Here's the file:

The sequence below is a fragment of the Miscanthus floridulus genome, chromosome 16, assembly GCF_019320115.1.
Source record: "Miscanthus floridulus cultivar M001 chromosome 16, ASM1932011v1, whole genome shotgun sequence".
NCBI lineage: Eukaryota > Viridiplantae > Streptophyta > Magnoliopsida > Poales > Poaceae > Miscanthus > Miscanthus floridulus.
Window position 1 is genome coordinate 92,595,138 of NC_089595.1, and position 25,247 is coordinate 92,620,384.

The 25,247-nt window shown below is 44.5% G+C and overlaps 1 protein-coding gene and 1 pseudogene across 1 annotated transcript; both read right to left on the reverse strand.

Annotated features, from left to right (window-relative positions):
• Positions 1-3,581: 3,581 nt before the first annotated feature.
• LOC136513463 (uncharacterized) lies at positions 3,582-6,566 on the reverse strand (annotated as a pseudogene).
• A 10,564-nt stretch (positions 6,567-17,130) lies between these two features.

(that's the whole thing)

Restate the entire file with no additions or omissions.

The sequence below is a fragment of the Miscanthus floridulus genome, chromosome 16, assembly GCF_019320115.1.
Source record: "Miscanthus floridulus cultivar M001 chromosome 16, ASM1932011v1, whole genome shotgun sequence".
NCBI lineage: Eukaryota > Viridiplantae > Streptophyta > Magnoliopsida > Poales > Poaceae > Miscanthus > Miscanthus floridulus.
Window position 1 is genome coordinate 92,595,138 of NC_089595.1, and position 25,247 is coordinate 92,620,384.

The 25,247-nt window shown below is 44.5% G+C and overlaps 1 protein-coding gene and 1 pseudogene across 1 annotated transcript; both read right to left on the reverse strand.

Annotated features, from left to right (window-relative positions):
• Positions 1-3,581: 3,581 nt before the first annotated feature.
• LOC136513463 (uncharacterized) lies at positions 3,582-6,566 on the reverse strand (annotated as a pseudogene).
• A 10,564-nt stretch (positions 6,567-17,130) lies between these two features.